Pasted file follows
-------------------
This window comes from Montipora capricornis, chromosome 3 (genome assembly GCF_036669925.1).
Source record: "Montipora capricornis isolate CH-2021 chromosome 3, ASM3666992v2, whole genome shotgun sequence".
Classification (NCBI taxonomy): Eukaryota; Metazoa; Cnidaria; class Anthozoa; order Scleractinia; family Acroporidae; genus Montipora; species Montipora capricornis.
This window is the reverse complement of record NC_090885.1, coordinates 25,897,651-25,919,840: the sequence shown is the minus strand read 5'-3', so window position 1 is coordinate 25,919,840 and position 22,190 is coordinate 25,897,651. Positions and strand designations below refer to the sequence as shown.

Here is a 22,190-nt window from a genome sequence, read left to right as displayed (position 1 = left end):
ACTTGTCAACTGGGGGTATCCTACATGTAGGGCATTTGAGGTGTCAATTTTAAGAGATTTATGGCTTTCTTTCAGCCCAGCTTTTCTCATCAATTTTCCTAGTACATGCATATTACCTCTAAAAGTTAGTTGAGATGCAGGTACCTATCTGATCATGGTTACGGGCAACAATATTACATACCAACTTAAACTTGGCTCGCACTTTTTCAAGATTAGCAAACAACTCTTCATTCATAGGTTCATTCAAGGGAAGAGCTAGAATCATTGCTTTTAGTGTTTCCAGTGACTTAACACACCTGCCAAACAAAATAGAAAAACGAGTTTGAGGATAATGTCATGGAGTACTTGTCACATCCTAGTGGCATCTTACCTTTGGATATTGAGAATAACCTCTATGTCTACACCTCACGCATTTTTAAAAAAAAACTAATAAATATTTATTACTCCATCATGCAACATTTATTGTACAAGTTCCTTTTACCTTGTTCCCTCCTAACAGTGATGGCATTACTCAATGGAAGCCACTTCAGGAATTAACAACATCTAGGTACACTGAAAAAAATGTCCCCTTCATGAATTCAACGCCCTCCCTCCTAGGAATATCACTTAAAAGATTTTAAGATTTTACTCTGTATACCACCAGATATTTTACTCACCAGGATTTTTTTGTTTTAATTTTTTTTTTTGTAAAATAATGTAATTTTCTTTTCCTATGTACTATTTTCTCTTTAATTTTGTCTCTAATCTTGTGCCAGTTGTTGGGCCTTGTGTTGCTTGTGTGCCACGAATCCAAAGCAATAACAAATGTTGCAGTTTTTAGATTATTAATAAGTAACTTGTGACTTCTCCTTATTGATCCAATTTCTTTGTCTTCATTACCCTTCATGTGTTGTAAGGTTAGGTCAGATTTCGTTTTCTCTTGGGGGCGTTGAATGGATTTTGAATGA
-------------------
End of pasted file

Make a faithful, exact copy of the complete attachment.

This window comes from Montipora capricornis, chromosome 3 (genome assembly GCF_036669925.1).
Source record: "Montipora capricornis isolate CH-2021 chromosome 3, ASM3666992v2, whole genome shotgun sequence".
Classification (NCBI taxonomy): Eukaryota; Metazoa; Cnidaria; class Anthozoa; order Scleractinia; family Acroporidae; genus Montipora; species Montipora capricornis.
This window is the reverse complement of record NC_090885.1, coordinates 25,897,651-25,919,840: the sequence shown is the minus strand read 5'-3', so window position 1 is coordinate 25,919,840 and position 22,190 is coordinate 25,897,651. Positions and strand designations below refer to the sequence as shown.

Here is a 22,190-nt window from a genome sequence, read left to right as displayed (position 1 = left end):
ACTTGTCAACTGGGGGTATCCTACATGTAGGGCATTTGAGGTGTCAATTTTAAGAGATTTATGGCTTTCTTTCAGCCCAGCTTTTCTCATCAATTTTCCTAGTACATGCATATTACCTCTAAAAGTTAGTTGAGATGCAGGTACCTATCTGATCATGGTTACGGGCAACAATATTACATACCAACTTAAACTTGGCTCGCACTTTTTCAAGATTAGCAAACAACTCTTCATTCATAGGTTCATTCAAGGGAAGAGCTAGAATCATTGCTTTTAGTGTTTCCAGTGACTTAACACACCTGCCAAACAAAATAGAAAAACGAGTTTGAGGATAATGTCATGGAGTACTTGTCACATCCTAGTGGCATCTTACCTTTGGATATTGAGAATAACCTCTATGTCTACACCTCACGCATTTTTAAAAAAAAACTAATAAATATTTATTACTCCATCATGCAACATTTATTGTACAAGTTCCTTTTACCTTGTTCCCTCCTAACAGTGATGGCATTACTCAATGGAAGCCACTTCAGGAATTAACAACATCTAGGTACACTGAAAAAAATGTCCCCTTCATGAATTCAACGCCCTCCCTCCTAGGAATATCACTTAAAAGATTTTAAGATTTTACTCTGTATACCACCAGATATTTTACTCACCAGGATTTTTTTGTTTTAATTTTTTTTTTTGTAAAATAATGTAATTTTCTTTTCCTATGTACTATTTTCTCTTTAATTTTGTCTCTAATCTTGTGCCAGTTGTTGGGCCTTGTGTTGCTTGTGTGCCACGAATCCAAAGCAATAACAAATGTTGCAGTTTTTAGATTATTAATAAGTAACTTGTGACTTCTCCTTATTGATCCAATTTCTTTGTCTTCATTACCCTTCATGTGTTGTAAGGTTAGGTCAGATTTCGTTTTCTCTTGGGGGCGTTGAATGGATTTTGAATGA